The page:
Mike D'Antoni, in what is being termed as a mutual decision, stepped down as coach of the New York Knicks on Wednesday. On the heels of an embarrassing six-game losing streak, and with all manner of rumors sweeping around Madison Square Garden in the days before the NBA's trade deadline, D'Antoni had apparently had enough. You would too.
[ Y! Sports Radio: Adrian Wojnarowski dissects the Knicks' front-office decisions ]
Mike Woodson will take over as interim coach, and he's a capable voice. A low-risk solution who manned playoff teams in Atlanta from 2008-2010, but certainly not the boffo name Knicks fans are looking for. And, more importantly, most certainly not the big name MSG boss James Dolan is going to want to hire, in order to pass off another franchise savior that he'll throw at the team's frustrated fan base in order to divert its attention from the fact that he has completely made a joke of this franchise since wresting control of it away from Dave Checketts over a decade ago -- and to take the glare off his continued relationship with Isiah Thomas.
It wasn't Thomas' decision to acquire Carmelo Anthony; former GM Donnie Walsh had targeted the scorer for years if LeBron James or Dwyane Wade passed on coming to New York in the summer of 2010. But it was Thomas' pound-foolish decision to send four starters and draft picks to Denver for the right to employ Anthony for two months toward the end of the 2010-11 season (instead of just signing him as a free agent during the offseason) and extend him to a now-anachronistic $65 million contract. Because the new collective bargaining agreement took hold 10 months after that deal, that contract now looks like quite the millstone despite Anthony's gifts. And if you'll notice, Mike D'Antoni doesn't seem to have anything to do with this.
This is why it's best for him to get out now. Before things dwindled further. Before teams continued to find ways to take advantage of Amar'e Stoudemire's declining athleticism, Anthony's freelancing, Jeremy Lin's inexperience and Baron Davis' still-Baron Davis (still taking nearly six 3-pointers per 36 minutes of play despite shooting 22 percent) shot selection. Get out now with that MSG cash, and while you can still point to New York's 10th-overall defensive efficiency ranking as proof that you can coach a good defensive team in spite of perhaps the two worst forward defenders amongst prominent NBA players.
From here, the plan is to find the next hero. To bait a great coach into thinking that he can be the guy that cuts through Dolan's nonsense. That he can be the one to eliminate Isiah Thomas' influence. That he can be the one to get through to Carmelo Anthony, as George Karl was sometimes able to do regarding Melo's shot selection in Denver. That he can be the one to properly take advantage of one of the bigger payrolls in the league. That he can be the one to turn all this on-paper potential into winning basketball.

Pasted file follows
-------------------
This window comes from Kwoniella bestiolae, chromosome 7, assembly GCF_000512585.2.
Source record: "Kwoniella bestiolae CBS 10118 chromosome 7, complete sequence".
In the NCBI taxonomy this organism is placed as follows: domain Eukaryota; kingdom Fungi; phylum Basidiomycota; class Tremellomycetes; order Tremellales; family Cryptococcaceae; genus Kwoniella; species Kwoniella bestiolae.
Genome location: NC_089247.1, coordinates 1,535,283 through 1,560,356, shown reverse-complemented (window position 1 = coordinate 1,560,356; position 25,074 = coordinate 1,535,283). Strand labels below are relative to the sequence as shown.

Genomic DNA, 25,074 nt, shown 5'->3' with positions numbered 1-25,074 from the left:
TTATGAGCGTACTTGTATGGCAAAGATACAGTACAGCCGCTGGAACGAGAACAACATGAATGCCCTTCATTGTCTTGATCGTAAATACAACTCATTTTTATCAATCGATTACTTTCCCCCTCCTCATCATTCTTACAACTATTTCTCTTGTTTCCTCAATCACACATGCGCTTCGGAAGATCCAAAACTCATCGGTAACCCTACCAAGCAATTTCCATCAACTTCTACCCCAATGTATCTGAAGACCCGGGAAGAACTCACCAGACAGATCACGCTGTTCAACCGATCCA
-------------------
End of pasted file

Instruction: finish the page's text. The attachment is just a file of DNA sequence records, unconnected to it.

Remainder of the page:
Don't count anyone out. Because coaches are as stubborn and wracked with the same massive egos that players often boast. Toss in the money, the challenge, the lifestyle, and the warmth that would come from being termed a savior? Who wouldn't take a swipe? Choose any name, top to bottom. Anyone would look good at that podium in July, promising big responsibility and eventual wins. A return to glory, even if it's been almost 40 years since the Knicks' last championship, and the team has been a joke of a crew for nearly 75 percent of that time.
I'm not going as high as Phil Jackson. I wouldn't completely rule him out, but I wouldn't give it more than a 1 percent chance. We're sure he finds Dolan's ways completely distasteful, that he has no interest in living on the Eastern Seaboard again despite his one-time love of the lifestyle, and that his age and the wear and tear of a potential 100-game season will be too much for the ego satisfaction and barrels of MSG cash to overcome. There's also that roster, which … nah. Not Phil's thing, if you know what I mean.
Someone else will give it a go, though. And when it happens, you'll know why. The lure, that money, that ego-stroke, that talent and that team? It's too much to turn down.
Watch 'em line up to willingly be the next guy to take a fall for James Dolan. Because they think they can be The One.
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- Carmelo Anthony
- James Dolan
- Isiah Thomas